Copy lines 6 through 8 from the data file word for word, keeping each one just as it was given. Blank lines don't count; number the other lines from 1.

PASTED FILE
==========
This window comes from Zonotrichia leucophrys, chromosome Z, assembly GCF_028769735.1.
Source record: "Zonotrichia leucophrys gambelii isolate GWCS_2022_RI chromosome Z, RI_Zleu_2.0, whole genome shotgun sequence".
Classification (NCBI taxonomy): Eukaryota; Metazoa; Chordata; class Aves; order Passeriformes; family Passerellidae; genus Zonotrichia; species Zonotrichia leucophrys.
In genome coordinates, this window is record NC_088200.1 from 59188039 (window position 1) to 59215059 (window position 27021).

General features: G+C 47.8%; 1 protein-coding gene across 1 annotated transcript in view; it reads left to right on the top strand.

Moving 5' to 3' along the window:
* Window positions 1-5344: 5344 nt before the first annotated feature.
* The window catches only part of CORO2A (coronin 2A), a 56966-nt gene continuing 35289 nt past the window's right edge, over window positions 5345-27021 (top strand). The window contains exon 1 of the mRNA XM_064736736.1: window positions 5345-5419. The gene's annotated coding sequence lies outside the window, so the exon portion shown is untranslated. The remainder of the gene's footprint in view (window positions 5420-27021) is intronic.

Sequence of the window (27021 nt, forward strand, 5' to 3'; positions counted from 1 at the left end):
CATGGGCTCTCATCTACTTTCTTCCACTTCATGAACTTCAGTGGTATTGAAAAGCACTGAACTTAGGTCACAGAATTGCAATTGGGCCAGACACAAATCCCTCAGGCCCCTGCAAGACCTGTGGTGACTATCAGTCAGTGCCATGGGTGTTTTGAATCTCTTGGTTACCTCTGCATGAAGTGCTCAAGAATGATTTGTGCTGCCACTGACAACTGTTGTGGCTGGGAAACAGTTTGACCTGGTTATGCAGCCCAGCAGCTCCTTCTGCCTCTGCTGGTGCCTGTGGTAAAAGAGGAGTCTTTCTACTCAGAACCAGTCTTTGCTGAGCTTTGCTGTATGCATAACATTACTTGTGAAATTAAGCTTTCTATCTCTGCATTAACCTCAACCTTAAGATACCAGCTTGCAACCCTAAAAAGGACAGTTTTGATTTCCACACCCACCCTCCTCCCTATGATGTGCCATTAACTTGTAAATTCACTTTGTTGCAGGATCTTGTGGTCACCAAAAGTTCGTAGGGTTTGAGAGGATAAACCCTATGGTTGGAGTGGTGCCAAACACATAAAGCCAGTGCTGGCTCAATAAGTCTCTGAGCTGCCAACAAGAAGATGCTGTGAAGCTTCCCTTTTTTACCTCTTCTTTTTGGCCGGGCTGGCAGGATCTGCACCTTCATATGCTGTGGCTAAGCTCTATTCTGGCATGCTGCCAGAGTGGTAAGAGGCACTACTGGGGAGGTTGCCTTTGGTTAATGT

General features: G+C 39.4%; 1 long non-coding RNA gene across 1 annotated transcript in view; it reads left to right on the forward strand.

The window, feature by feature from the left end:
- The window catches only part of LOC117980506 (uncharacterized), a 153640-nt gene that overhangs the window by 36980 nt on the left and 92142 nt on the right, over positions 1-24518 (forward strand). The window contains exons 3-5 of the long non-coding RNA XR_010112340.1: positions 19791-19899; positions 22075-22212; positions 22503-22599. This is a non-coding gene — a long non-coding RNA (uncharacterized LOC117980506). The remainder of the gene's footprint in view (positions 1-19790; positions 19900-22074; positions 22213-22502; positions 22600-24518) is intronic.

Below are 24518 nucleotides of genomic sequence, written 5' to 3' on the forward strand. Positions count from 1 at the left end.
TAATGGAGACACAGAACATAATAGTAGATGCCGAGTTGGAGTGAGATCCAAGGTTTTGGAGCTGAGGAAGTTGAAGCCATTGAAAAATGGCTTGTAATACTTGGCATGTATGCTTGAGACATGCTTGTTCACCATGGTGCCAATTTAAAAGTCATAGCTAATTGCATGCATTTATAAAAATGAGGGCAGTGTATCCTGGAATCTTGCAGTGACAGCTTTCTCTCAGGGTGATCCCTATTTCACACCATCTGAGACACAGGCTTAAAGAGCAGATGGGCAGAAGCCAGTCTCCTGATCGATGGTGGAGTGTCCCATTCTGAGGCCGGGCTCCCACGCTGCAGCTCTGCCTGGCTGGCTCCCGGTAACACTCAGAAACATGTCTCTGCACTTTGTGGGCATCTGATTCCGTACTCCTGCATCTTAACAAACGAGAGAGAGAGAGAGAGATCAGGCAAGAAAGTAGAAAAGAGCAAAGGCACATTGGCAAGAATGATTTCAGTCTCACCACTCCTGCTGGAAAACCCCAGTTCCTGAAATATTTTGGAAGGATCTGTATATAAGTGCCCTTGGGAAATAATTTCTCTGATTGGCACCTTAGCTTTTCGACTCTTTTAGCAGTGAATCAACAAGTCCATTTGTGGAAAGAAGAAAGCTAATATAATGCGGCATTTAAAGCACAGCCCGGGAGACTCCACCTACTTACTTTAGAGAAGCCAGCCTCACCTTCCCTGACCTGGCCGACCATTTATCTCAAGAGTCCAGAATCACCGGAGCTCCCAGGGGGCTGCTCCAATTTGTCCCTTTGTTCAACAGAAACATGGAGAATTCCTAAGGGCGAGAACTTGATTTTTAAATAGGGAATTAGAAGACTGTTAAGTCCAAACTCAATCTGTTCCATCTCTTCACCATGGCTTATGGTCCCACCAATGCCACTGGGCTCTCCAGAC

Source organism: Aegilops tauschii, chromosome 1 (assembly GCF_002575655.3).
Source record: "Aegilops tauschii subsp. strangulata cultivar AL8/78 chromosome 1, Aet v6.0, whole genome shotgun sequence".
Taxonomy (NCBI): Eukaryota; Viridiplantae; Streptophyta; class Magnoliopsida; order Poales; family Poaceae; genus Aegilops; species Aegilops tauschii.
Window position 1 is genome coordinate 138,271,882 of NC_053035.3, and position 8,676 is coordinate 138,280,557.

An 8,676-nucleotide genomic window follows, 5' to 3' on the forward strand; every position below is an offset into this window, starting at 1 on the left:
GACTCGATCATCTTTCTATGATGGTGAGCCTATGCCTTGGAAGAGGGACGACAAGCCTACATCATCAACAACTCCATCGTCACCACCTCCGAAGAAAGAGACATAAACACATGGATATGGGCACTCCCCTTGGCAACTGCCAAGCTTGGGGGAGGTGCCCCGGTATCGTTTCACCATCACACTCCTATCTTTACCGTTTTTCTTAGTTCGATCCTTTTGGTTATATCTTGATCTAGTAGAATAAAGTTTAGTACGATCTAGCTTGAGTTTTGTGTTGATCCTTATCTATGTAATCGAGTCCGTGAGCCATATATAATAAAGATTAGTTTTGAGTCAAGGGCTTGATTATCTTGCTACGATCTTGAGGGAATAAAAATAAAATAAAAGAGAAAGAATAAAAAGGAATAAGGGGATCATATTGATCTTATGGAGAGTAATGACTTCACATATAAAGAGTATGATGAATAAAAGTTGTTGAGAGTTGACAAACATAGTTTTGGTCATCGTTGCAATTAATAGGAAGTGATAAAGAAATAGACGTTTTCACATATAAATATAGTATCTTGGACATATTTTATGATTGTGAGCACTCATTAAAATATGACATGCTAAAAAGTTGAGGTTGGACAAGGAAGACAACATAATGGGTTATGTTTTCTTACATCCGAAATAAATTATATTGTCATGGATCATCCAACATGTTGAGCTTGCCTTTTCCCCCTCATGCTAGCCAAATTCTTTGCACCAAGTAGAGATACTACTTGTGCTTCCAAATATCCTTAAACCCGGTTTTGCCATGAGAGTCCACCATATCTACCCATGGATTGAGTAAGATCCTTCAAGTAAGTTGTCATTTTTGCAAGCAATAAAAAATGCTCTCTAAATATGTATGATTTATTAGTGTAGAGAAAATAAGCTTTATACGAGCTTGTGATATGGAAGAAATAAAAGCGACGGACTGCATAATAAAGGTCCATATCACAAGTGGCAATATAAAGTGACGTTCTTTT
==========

Moving 5' to 3' along the window:
* Window positions 1-5344: 5344 nt before the first annotated feature.
* The window catches only part of CORO2A (coronin 2A), a 56966-nt gene continuing 35289 nt past the window's right edge, over window positions 5345-27021 (top strand). The window contains exon 1 of the mRNA XM_064736736.1: window positions 5345-5419. The gene's annotated coding sequence lies outside the window, so the exon portion shown is untranslated. The remainder of the gene's footprint in view (window positions 5420-27021) is intronic.